Inflation, Oil, and Today’s Wars

I am going to write a post about a lot of things. All tied into one. I really hope it makes sense. We’re going to cover inflation, war, short squeezes, and more.


The first thing on my mind is Inflation, rising oil prices and rising food prices. These are never good things. In the last two years, we have seen infamous price swings first caused by the supply shortages after Covid and now a war in Europe. Both instances share something in common: shortages.

Let’s quickly look back at Covid, when everything shut down, then everything instantly opened back up. Remember that moment? Supply could not meet demand fast enough, ports were backed up, truck drivers were off duty, and trains were parked. No one could ship goods globally fast enough to satisfy demand. Suddenly there’s a spike in prices as demand outpaces supply.

But that’s the key here: prices are being squeezed higher by shortages, not by inflation. Shortages can be fixed, inflation, not so much.


Inflation is measured using a formula called CPI. This formula is made by people just like you and I. The formula adds oil, food, and other little things together. Then the formula is compared to prior years and we say things like “Wow things are more or less expensive today than they were last year!”

The entire process is a little silly, because, well the things can drastically change the core inflation number. We are seeing that now with oil as it’s squeezed because of a war in Europe. What happens when supply chains get disrupted? When goods can’t move as fast? When goods can’t even be produced? Number go up.

The only way to fix this issue is to increase supply. So you can expect the CPI to keep going up until new supply is found. The Fed can’t change the supply of oil by increasing interest rates. Actually, increasing interest rates to combat a price squeeze caused by a shortage makes zero sense. J Pow, I am your biggest fan, but not right now.


What I find so interesting is how we have suddenly merged the word inflation to basically mean anything about prices going up without an examination into why prices are going up in the first place or how long it might last.

There is a difference between the inflation in Zimbabwe and the inflation this post is about.

Shortages are particularly interesting because companies, people, and policy makers who have built businesses based on harvesting and selling all of these goods and services are in a position to fix it with a little ingenuity. They need to look elsewhere for supply, find new suppliers, and continue operating. Or, even better, someone comes along and builds new technology that renders everything previous totally pointless.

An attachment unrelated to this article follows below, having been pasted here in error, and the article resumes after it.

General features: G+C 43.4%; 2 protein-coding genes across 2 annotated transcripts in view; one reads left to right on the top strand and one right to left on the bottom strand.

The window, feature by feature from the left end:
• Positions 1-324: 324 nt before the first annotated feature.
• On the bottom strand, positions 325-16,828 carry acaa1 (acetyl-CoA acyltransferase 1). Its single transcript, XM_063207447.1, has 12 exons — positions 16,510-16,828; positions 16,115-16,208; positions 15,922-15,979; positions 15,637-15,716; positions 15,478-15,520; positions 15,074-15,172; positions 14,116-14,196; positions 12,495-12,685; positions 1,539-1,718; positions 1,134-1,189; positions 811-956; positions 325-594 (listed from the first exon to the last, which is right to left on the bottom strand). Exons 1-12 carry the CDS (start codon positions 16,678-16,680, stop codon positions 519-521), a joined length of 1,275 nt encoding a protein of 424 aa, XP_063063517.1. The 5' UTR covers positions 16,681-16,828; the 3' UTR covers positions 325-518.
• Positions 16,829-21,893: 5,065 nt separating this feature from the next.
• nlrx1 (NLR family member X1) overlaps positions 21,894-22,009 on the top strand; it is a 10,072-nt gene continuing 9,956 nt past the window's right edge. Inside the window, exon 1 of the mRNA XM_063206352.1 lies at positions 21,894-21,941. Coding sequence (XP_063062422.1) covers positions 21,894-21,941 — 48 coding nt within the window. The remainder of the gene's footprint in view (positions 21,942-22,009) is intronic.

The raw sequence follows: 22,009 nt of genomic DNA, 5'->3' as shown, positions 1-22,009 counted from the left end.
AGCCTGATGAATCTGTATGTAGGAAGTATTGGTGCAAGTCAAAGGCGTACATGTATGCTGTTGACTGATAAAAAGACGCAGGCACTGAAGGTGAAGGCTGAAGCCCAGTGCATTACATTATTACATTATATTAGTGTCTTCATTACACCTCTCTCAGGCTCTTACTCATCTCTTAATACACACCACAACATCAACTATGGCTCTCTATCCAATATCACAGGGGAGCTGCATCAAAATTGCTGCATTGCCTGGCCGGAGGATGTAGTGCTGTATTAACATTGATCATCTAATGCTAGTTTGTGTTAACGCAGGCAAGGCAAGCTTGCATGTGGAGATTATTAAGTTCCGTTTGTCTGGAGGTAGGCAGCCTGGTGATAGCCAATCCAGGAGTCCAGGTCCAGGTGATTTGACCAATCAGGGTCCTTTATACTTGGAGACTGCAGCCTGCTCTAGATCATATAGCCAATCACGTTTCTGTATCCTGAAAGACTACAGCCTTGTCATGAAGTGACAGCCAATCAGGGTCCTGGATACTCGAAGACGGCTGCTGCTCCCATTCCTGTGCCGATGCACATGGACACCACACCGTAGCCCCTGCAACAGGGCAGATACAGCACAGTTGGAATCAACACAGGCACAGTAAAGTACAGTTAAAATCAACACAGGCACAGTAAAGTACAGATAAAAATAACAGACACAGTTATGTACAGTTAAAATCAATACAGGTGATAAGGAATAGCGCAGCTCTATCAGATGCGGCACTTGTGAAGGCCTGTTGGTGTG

Maybe we need the Beyond Meat of Wheat?
Elon Musk to start a second company?
Or aliens to arrive with a new renewable source of energy?

In the case of oil, America, Canada, and Mexico are sitting on some of the largest oil deposits on planet Earth. If you go into South America, both Brazil, Colombia, and even Ecuador are rich with oil.

Also, there are some dirty secrets out there. Venezuela more oil than they know what to do with. Also, being in South America, the shipping times would be extremely fast, lowering the cost of oil even more because now you get to remove all of the costs related to giant tankers that move oil from the Middle East.

There’s also, dare I say it, Iran. I know, I know there are some political things I’ll never understand. But they are sitting on huge piles of oil. The point is, we are causing inflation by banning oil from just about every source possible. Stepping on our own feet.


Now, I have written a lot about oil and I should be clear, I understand why people might tell me “we can’t pump oil we have to save the environment!” And I would tell them they’re right, I am a very green bro. I want solar panels on my roof one day. At the same time, I also know we can’t switch to green energy overnight.

It’s a balancing act. You can pump oil in the short term while also pushing to go green in the long term. The energy soft landing.

Nevertheless, the transition is happening, and it’s happening fast. What I’ve found is that oil shocks actually increase our acceptance of green energy. More oil shocks speed up our adoption as it goes right into the public domain, even making front page headlines.

Burn oil once and it goes away forever. Install a solar panel and it generates energy forever.


One difficult aspect for oil prices currently is how our energy markets compete on a global stage. In North America all of the oil companies compete against each other. They drill and sell, drill and sell, and they’re all trying to get the best prices to their consumers. However, these companies are all competing against each other while also, at the same time, competing against a cartel – OPEC.

That is really hard!

For those who play Fortnite or Call of Duty imagine being in a free-for-all with 30 other people while also simultaneously fighting coordinated team. That’s basically OPEC vs. western oil producers. All the western producers are competing against each other while also competing against a group like OPEC. The western energy suppliers are screwed in this situation.

Fix that and you fix a lot.


Wow what a post. I have not written this much in a long time.

So here we are, caught in the middle of all of this. In a weird place with the Fed raising rates trying to fix inflation, a war going on in Europe, and somehow it all connects back to not inflation, but supply shortages.

As a trader & investor, I love these kinds of moments. They are so important. You can’t just stay the course, doing the same thing over and over again. Shocks like this are what change things fast.

Thanks for reading!

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